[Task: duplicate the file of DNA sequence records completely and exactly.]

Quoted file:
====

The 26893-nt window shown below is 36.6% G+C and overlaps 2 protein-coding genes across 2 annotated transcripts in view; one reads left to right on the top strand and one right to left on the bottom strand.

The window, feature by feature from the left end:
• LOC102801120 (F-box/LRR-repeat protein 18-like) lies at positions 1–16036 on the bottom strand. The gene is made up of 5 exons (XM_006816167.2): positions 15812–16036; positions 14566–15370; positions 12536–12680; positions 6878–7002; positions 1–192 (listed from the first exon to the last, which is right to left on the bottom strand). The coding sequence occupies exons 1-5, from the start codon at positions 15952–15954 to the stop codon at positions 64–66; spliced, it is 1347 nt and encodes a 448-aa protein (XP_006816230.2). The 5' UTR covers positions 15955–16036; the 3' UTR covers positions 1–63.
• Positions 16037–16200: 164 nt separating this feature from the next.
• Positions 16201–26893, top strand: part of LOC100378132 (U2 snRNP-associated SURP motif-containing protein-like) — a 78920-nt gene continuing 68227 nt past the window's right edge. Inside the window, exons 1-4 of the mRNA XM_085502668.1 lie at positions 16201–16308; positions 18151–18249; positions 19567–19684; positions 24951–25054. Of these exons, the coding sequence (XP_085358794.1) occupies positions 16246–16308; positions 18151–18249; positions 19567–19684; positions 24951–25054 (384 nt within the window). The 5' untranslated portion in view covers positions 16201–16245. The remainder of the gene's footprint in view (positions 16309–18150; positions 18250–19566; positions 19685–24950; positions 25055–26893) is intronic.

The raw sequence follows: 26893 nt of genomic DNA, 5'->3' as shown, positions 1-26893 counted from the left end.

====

The 26893-nt window shown below is 36.6% G+C and overlaps 2 protein-coding genes across 2 annotated transcripts in view; one reads left to right on the top strand and one right to left on the bottom strand.

The window, feature by feature from the left end:
• LOC102801120 (F-box/LRR-repeat protein 18-like) lies at positions 1–16036 on the bottom strand. The gene is made up of 5 exons (XM_006816167.2): positions 15812–16036; positions 14566–15370; positions 12536–12680; positions 6878–7002; positions 1–192 (listed from the first exon to the last, which is right to left on the bottom strand). The coding sequence occupies exons 1-5, from the start codon at positions 15952–15954 to the stop codon at positions 64–66; spliced, it is 1347 nt and encodes a 448-aa protein (XP_006816230.2). The 5' UTR covers positions 15955–16036; the 3' UTR covers positions 1–63.
• Positions 16037–16200: 164 nt separating this feature from the next.
• Positions 16201–26893, top strand: part of LOC100378132 (U2 snRNP-associated SURP motif-containing protein-like) — a 78920-nt gene continuing 68227 nt past the window's right edge. Inside the window, exons 1-4 of the mRNA XM_085502668.1 lie at positions 16201–16308; positions 18151–18249; positions 19567–19684; positions 24951–25054. Of these exons, the coding sequence (XP_085358794.1) occupies positions 16246–16308; positions 18151–18249; positions 19567–19684; positions 24951–25054 (384 nt within the window). The 5' untranslated portion in view covers positions 16201–16245. The remainder of the gene's footprint in view (positions 16309–18150; positions 18250–19566; positions 19685–24950; positions 25055–26893) is intronic.

The raw sequence follows: 26893 nt of genomic DNA, 5'->3' as shown, positions 1-26893 counted from the left end.